Puget Sound Access

Interesting guests and compelling conversations about local issues.

Sunday, January 21
5:30am –

This week we learn from the past.
Our guests are Community Nutritionist Valerie Segrest and Apprentice Romajean Thomas from the Muckleshoot Indian Tribe’s Northwest Native Herbal Foundations and the Center for World Indigenous Studies.
Valerie and Romajean tell us how a wider understanding of and appreciation for the ideas and knowledge of indigenous peoples of the past can benefit the present generations.
New technology and science can shed light on the traditional herbal treatments and Valerie and Romajean are passionate about reintroducing these treatments.
Learn more by contacting them on Facebook

Sunday, January 15
5:30am –

Few movies have the power to entertain you as well as move you to action. SOLD The Movie is one of those films.
Starring Gillian Anderson and David Arquette, SOLD is based on the bestselling novel of the same name by Patricia McCormick and is based on real circumstances in India.
After beginning the project, Jane Charles returned to Seattle determined to make a difference. She co-founded Stolen Youth, a nonprofit that raises awareness and funds to support the rescue and recovery of sexually exploited youth.
Winner of many Film Festival awards, SOLD is now available on digital platforms. You can stream or download this award-winning film on Amazon, Google Play, iTunes, Vimeo, Comcast, and more.
Learn more and watch the trailer online at www.soldthemovie.com
Learn more about trafficking online at www.stolenyouth.org
and at the Seattle Town Hall presentation on Tuesday, January 24th.
Stolen Youth’s annual luncheon is April 26th, 2017.


Sunday, January 8
5:30am –

This week we talk about leadership and what defines a leader with Mozart Guerrier, the Executive Director of 21 Progress.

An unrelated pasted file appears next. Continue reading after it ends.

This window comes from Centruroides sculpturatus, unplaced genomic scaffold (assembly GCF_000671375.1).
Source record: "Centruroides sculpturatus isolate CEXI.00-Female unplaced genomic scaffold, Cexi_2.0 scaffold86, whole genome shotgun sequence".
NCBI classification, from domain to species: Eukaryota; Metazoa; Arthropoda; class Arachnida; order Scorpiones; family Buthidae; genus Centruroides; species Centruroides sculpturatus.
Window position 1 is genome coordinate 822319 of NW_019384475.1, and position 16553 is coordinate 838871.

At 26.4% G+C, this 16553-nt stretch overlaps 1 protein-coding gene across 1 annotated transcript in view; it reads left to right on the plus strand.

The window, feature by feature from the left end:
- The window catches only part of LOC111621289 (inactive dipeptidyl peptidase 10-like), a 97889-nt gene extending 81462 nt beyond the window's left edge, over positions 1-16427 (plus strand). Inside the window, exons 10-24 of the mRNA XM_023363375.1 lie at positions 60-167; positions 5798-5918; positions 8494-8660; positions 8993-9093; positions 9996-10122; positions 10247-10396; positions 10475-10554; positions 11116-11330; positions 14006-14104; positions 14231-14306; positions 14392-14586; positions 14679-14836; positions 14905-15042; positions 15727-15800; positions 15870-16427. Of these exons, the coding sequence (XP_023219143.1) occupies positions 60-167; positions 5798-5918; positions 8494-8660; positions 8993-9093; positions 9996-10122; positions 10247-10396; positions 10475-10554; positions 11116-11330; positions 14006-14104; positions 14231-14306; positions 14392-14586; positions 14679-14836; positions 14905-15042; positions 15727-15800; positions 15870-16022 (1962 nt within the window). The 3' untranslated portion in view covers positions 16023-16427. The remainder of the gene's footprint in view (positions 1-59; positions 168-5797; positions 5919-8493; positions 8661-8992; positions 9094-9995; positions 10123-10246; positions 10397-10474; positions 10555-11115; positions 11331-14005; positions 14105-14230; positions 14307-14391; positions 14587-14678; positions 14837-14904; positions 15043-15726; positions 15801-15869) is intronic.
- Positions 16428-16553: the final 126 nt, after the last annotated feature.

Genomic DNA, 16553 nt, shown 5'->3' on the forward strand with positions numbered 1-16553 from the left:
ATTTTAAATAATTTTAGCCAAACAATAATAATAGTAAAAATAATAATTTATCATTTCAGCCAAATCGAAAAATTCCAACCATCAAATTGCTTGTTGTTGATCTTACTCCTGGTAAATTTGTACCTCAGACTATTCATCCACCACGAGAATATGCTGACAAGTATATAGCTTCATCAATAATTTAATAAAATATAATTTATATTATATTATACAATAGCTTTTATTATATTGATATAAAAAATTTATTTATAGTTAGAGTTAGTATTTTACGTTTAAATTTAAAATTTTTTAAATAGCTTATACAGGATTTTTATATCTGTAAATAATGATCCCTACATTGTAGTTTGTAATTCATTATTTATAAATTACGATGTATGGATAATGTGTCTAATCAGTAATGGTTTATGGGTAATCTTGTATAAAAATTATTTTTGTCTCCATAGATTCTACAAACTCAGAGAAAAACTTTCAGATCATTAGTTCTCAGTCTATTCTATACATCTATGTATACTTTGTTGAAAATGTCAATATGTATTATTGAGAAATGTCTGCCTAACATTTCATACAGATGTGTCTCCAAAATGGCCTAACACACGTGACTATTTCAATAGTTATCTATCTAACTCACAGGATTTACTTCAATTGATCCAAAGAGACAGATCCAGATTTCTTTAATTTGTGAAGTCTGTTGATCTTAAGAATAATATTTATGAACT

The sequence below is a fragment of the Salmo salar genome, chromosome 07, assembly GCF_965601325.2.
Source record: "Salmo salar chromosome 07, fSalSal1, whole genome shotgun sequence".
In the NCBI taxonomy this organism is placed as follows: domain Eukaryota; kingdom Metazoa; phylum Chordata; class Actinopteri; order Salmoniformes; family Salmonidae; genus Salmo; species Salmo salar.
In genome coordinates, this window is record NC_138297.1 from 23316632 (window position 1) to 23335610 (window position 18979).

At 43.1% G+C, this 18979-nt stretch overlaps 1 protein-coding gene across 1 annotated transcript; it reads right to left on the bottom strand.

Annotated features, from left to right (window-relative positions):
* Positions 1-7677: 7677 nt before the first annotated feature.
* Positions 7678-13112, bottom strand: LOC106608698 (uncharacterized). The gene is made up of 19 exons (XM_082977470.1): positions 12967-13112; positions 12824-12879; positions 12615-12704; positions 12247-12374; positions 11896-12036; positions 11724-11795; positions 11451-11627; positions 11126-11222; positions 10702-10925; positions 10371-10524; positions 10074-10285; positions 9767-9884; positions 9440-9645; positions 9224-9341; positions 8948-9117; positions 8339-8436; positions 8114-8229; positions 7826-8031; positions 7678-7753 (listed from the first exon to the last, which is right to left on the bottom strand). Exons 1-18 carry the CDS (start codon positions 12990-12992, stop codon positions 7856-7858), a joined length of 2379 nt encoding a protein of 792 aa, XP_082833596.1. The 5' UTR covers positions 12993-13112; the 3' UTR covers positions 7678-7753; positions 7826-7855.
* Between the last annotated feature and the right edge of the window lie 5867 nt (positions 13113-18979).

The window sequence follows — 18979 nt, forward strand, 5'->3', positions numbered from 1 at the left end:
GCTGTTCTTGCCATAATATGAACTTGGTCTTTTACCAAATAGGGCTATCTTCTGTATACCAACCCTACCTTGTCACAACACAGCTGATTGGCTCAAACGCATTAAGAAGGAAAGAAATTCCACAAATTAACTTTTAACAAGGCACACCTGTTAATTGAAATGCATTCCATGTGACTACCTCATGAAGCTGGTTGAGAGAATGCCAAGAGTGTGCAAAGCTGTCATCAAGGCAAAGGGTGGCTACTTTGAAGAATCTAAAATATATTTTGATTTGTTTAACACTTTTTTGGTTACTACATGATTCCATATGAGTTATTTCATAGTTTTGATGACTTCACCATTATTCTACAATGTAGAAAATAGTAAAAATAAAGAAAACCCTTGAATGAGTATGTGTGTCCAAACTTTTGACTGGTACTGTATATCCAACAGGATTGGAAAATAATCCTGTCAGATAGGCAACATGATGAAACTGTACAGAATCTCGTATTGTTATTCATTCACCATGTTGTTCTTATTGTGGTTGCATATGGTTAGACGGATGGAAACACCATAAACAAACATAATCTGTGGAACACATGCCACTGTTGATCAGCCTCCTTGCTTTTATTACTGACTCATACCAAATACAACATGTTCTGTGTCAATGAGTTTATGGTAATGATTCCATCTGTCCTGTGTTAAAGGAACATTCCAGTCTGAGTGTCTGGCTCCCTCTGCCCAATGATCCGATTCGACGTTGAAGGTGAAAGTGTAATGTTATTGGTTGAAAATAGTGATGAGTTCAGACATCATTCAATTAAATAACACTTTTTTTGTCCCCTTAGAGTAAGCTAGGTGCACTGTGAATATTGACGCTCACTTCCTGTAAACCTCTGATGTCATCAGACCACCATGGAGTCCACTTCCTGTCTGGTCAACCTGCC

21 Progress is a local non-profit that provides programs that enhance leadership development among the hard working people of the Puget Sound area. 21 Progress works to empower young people, immigrants, low income communities, and people who are typically left on the sidelines when it comes to framing their own future as well as that of society’s as a whole.
Learn more online at www.21progress.org


Sunday, January 1
5:30am –

This week we hear from Kirby Larson, Newberry Honor-winning local Author.
Kirby has written a new book for young readers called Liberty. It’s her third book told from a kid’s perspective that take place during World War II. She tells us of her love as well as the challenges when writing historical fiction. Including contemporary elements about the culture can be a great teaching tool, but adding too many details of history may derail the effort to tell a good story.
Kirby also has a second book in her Audacity Jones series coming out in January.
Learn more online at www.kirbylarson.com


Sunday, December 25 –

No Puget Sound Access show this week.  We will be back on New Year’s Day.
Have a Merry Christmas!

Sunday, December 18
5:30am –

Our guest this week offers us a new perspective on how we approach homelessness in our community.
Rex Holbein is the Executive Director at Facing Homelessness. Rex and Facing Homelessness do not run their non-profit like others that are trying to end homelessness; instead of offering shelter beds or a soup kitchen, they are asking people to take action on a personal level. From something as simple as making eye contact with street person and saying hello, to directly giving them socks or a sleeping bag, or perhaps even inviting them into your home. Rex feels we need to move the way we look for answers to this complex problem from our heads to our hearts. He is an inspiring man to listen to and will get you thinking.